caringsis & debbie - neither of your situations are where they are in a hospital, correct? This can get really sticky as ambulance transfer across state lines usually requires medical orders for Medicare to pay their portion and for the ambulance service to do a pickup. You need to meet with their MD's to get a # of things done: transfer request; duplicate chart; new prescriptions (the medications situation is also sticky in that some meds if they are class 3 or 4 cannot come from an out of state MD....well they can but the pharmacy has to do a load of paperwork and most won't fill it because of that); make sure you have at least 30 days of medications too in addition to the new prescriptions; also the patient will need to sign off for you to have full access on thier medical records - when you go to their doc's with them the office will have the HIPPA forms. Write in bold letters that you - put your full name as it appears on your license - have full access to any & all medical or health care documents. As LCross said, you need an attending MD at your end......very important.

Also keep in mind, Medicare is nationwide federal entitlement program but MedicAID is a state & federal joint program and administered by each state under each states rules and management. This can get tricky when you try to move them and on Medicaid....they need to establish new residency for the new state. Some of this is easy like a new drivers license and voter registration. Now if they had a home in the old state and qualified for MedicAID, it was all kum-ba-ya as the home was an exempt asset. But when they move to another state, the home is NO LONGER exempt property and is now a counted asset so has to be sold in order for them to get Medicaid in the new state. If you are not DPOA, you need to be in order to deal with all this. This can be a real nightmare to deal with if you don't have someone at each place to deal with the property. I did some outreach after Hurricane Katrina and this situation was very common for elderly who still had their homestead exempt property and found themselves moved to another state & ineligible and that was back in 2005 when most states were not facing severe financial shortfalls and lots more understanding on exemptions. My late MIL was in a NH in NOLA and some of the ladies had to move back to Louisiana NH even though they had no family there as they could not qualify for other states Medicaid because of still having a homestead in LA and family could not private pay.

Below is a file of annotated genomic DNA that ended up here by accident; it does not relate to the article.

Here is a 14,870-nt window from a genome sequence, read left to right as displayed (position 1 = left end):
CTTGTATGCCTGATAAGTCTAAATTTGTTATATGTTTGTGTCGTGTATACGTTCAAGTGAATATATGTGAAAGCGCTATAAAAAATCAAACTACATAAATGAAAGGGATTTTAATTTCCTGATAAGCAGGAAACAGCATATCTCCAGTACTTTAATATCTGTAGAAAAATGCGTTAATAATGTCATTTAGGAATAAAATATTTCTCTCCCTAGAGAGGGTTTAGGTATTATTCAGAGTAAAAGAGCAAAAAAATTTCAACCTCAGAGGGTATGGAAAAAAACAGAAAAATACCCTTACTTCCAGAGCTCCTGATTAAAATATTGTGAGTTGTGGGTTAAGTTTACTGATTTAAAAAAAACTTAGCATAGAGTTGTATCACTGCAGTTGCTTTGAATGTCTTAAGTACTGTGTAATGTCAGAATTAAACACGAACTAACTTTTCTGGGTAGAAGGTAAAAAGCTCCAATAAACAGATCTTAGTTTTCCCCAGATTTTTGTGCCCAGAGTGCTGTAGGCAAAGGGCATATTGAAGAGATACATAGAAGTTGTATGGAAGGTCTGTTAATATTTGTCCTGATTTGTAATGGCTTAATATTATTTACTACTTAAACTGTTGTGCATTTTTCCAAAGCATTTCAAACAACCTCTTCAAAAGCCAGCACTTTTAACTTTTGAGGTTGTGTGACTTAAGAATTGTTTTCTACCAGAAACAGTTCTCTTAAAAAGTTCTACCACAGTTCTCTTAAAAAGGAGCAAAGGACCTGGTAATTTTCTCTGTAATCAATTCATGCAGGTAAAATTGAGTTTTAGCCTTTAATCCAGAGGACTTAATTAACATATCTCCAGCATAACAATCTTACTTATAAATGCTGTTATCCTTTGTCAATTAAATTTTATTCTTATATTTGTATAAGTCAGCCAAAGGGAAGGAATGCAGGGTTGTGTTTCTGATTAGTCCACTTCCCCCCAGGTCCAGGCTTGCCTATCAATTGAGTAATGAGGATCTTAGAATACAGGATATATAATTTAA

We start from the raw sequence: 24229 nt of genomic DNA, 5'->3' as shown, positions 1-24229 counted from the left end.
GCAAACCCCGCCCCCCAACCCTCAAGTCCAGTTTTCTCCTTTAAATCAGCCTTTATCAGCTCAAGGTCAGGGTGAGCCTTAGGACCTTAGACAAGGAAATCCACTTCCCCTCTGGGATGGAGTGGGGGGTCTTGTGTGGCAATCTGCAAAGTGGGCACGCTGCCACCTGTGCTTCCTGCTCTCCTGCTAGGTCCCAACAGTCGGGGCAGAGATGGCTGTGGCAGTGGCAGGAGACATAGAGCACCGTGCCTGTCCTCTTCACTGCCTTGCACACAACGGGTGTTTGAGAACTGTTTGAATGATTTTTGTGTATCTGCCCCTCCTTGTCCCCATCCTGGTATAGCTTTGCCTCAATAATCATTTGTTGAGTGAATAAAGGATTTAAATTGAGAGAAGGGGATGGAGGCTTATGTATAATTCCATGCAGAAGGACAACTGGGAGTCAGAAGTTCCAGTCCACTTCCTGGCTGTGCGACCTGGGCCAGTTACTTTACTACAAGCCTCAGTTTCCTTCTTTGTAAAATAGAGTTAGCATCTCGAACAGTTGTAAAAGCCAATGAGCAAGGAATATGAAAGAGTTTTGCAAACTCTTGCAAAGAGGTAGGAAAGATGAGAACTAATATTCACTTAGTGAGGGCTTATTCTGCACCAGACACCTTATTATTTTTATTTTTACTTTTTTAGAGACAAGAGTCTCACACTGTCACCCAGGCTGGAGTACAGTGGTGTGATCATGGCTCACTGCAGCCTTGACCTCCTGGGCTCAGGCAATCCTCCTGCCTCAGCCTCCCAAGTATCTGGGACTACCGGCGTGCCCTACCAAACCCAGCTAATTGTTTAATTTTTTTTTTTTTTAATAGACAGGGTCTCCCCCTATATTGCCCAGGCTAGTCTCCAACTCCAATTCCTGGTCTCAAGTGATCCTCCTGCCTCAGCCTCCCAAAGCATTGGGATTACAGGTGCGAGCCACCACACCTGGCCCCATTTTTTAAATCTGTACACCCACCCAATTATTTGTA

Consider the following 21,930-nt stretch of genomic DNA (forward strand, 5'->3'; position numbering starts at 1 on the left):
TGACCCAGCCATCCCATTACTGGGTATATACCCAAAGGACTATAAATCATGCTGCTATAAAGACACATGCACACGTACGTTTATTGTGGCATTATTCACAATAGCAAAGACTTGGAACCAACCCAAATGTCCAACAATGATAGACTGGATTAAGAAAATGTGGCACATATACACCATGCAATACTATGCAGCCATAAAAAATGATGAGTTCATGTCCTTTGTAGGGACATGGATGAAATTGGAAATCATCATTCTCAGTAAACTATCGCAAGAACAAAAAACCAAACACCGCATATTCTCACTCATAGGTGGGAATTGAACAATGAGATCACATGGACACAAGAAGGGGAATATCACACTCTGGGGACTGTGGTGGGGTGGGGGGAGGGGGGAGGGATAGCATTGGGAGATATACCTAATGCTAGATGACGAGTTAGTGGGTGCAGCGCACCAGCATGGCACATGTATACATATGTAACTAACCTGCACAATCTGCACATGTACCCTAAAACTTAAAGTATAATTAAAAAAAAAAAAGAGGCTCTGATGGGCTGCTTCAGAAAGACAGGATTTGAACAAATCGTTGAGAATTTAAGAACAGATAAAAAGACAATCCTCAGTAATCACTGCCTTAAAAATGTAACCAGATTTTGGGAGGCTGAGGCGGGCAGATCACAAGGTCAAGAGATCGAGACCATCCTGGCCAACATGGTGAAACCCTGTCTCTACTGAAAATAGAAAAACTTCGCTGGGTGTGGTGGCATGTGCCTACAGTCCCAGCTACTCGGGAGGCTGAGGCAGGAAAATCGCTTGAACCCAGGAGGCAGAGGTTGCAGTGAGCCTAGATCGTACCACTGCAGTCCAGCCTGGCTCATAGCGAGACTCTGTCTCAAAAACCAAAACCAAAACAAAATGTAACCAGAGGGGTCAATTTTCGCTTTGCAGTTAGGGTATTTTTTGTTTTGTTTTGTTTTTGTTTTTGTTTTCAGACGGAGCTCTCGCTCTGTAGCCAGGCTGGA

Deb - $ 3,200 a month in just income is quite a lot and about $ 1,200 a month over Medicaid eligibility for income. Medicaid "asset" & "income" limits. If you & he find that he really needs Medicaid to pay for his health care and needs and if his assets are at the Medicaid limit and all that is keeping him from getting Medicaid is the extra $ 1,200 in income then you need to see an elder care attorney to do a "Miller Trust" or a "Qualified Income Trust". The trust allows the person to qualify for Medicaid even with too high income. Say a person gets 1K from SS & 2,500K from retirement every mo. Income=$3,500. Basically $ 1500 over ceiling for monthly income. No matter what is always is $1500 over. So this excess $ 1500 is what funds the trust and therefore income is now 2K and within the states income ceiling for Medicaid. The beneficiary of the trust is state's Medicaid program and upon death reverts to the state. Miller really has to be done by an attorney who does elder law as it needs to be flexible/adaptable and meet the criteria of each state's law on probate (death laws) & Medicaid rules. It is not a do it yourself project.

Good luck.
We moved my mom after surgery from Ohio to Texas with a company called National Medical Transport. They were wonderful! Two drivers and an RN in a motor home. Very professional and attentive. Not inexpensive but well worth it to have her close by.

Wish you luck
My 2 daughters father is in Delaware,in a nursing home,yesterday he had a stroke from a aneurysm,he is on medicare and they want to move him to a hospital in NJ,because,he will be closer to them and they can monitor his care.
He is only 69 and all of his family is here sister, aunt,cousin will medicare pay for transport